Taliban terrorists largely abstained in the aftermath of the Trump-era peace deal from attacking American forces, instead focusing on targeted attacks on the Afghan military. In light of Biden’s decision to prolong America’s military presence in the country, a Taliban spokesman stated that jihadists would shift focus and again attack American forces if they remained in the country past May 1.

“[The] violation in principle has opened the way for [the Taliban] to take every counteraction it deems appropriate against the occupying forces [the United States],” a spokesman wrote in the immediate passing of the May 1 deadline. Taliban jihadists reiterated this week their opposition to the presence of American forces anywhere near Afghanistan, threatening neighboring countries not to harbor them in a statement Wednesday.

“We know through media outlets that the United States is interested stay [sic] in our neighbourhood after withdrawing from Afghanistan,” an official statement from the “Islamic Emirate of Afghanistan” read.  “We urge neighbouring countries not to allow anyone to stay in their country. If such a step is taken once again, it will be a great and historic mistake and disgrace that will be inscribed in history.”

The Taliban vowed to “not remain silent in the face of such heinous and provocative acts.”

Gen. Kenneth F. McKenzie, Jr., the head of the Pentagon’s Central Command, told the House of Representatives in April that Washington is indeed considering such an arrangement to ensure America’s ability to target jihadists who pose a threat to the homeland.

“Targeted raids — although those are inherently dangerous, but you could still do it,” McKenzie said. “You could do it with manned aircraft. There are problems with all three of those options, but there’s also opportunities with all three of those options.”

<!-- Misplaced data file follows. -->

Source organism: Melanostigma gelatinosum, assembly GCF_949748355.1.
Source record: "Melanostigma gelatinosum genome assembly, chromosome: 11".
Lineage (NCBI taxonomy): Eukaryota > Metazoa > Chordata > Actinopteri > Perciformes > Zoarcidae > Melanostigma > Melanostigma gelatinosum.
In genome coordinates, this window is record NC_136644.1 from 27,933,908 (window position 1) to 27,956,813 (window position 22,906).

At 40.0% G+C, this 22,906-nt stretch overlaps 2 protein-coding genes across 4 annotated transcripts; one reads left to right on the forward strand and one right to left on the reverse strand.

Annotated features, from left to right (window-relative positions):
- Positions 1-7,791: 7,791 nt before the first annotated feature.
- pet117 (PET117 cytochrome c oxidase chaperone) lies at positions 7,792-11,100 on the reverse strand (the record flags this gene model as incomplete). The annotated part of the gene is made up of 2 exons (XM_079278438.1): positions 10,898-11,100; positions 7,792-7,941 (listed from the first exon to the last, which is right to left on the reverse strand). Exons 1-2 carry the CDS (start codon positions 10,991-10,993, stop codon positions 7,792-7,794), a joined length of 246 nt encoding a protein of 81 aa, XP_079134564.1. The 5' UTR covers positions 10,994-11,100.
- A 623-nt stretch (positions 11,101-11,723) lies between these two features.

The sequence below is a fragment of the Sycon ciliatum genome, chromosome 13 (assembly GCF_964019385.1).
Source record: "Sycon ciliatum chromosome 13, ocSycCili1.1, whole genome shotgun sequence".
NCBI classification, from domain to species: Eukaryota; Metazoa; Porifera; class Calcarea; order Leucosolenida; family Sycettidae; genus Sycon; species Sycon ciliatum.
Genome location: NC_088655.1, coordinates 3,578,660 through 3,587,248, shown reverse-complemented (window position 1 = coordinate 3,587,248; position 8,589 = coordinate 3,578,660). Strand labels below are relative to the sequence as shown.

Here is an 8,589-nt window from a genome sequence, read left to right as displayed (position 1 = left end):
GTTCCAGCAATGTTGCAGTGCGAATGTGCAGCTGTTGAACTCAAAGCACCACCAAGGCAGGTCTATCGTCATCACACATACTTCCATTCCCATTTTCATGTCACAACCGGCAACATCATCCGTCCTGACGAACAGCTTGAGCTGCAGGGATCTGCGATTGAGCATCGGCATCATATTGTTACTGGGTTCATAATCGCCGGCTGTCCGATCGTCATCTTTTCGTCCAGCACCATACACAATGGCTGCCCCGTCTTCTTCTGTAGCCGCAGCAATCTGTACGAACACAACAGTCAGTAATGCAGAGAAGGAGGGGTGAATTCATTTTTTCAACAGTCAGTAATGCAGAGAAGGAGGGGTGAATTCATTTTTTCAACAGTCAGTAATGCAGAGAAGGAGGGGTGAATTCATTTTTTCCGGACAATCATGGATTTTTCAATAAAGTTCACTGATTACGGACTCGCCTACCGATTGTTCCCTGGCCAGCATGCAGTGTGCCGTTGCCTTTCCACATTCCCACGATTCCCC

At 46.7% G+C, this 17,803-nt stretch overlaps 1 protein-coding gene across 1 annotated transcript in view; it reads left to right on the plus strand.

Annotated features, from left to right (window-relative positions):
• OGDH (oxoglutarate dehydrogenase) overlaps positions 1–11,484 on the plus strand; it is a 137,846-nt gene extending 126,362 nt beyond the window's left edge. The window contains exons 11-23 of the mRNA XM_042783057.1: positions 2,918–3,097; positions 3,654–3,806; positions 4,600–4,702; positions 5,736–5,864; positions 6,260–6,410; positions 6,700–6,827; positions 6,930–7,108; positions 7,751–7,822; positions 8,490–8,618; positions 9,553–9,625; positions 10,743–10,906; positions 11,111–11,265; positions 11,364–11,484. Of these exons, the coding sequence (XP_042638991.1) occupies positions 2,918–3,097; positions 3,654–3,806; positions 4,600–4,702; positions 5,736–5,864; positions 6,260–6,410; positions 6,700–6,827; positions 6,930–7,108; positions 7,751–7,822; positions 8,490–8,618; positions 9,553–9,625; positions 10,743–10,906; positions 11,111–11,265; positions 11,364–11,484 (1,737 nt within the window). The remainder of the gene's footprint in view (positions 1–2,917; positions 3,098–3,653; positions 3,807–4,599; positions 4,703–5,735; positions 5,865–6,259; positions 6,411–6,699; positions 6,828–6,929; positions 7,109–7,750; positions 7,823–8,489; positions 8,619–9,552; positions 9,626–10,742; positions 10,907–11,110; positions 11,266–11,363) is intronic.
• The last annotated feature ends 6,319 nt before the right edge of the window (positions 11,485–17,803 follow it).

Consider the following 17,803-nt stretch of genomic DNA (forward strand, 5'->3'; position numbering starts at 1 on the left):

The Biden administration has encouraged the Taliban to cooperate with the government of Afghanistan in light of its imminent military exit from the country, and particularly in light of the growing presence of the Islamic State there. The Islamic State, formerly “al-Qaeda in Iraq,” splintered from its parent group in 2013 following growing disagreements with its then-leader Abu Bakr al-Baghdadi, and the leadership of the greater al-Qaeda organization. The Taliban is allied with al-Qaeda but competes for territorial control with the Islamic State Khorasan Province (ISIS-K).

Following the bombing of a girls’ school in Kabul this month, for which the Taliban and Afghan government blamed each other, State Department spokesman Ned Price urged them to work together.

“We are still looking into what or who is responsible, but I would note that ISIS has been responsible for similar attacks on Shia communities in Kabul in the past,” Price said. “We note the Taliban has denied involvement in the attack … We call on the Taliban and Afghan leaders to engage seriously in the ongoing peace process to ensure the Afghan people enjoy a future free of terrorism and of senseless violence.”

Afghanistan Tolo News reported Monday that the two sides may have taken the advice, holding a secret meeting on Sunday in Doha, Qatar, where the Taliban maintains a political office.

“The meeting was deemed to be a positive sign for towards peace process, as people in the country continue to suffer,” Khaama, citing Tolo, reported.

Follow Frances Martel on Facebook and Twitter.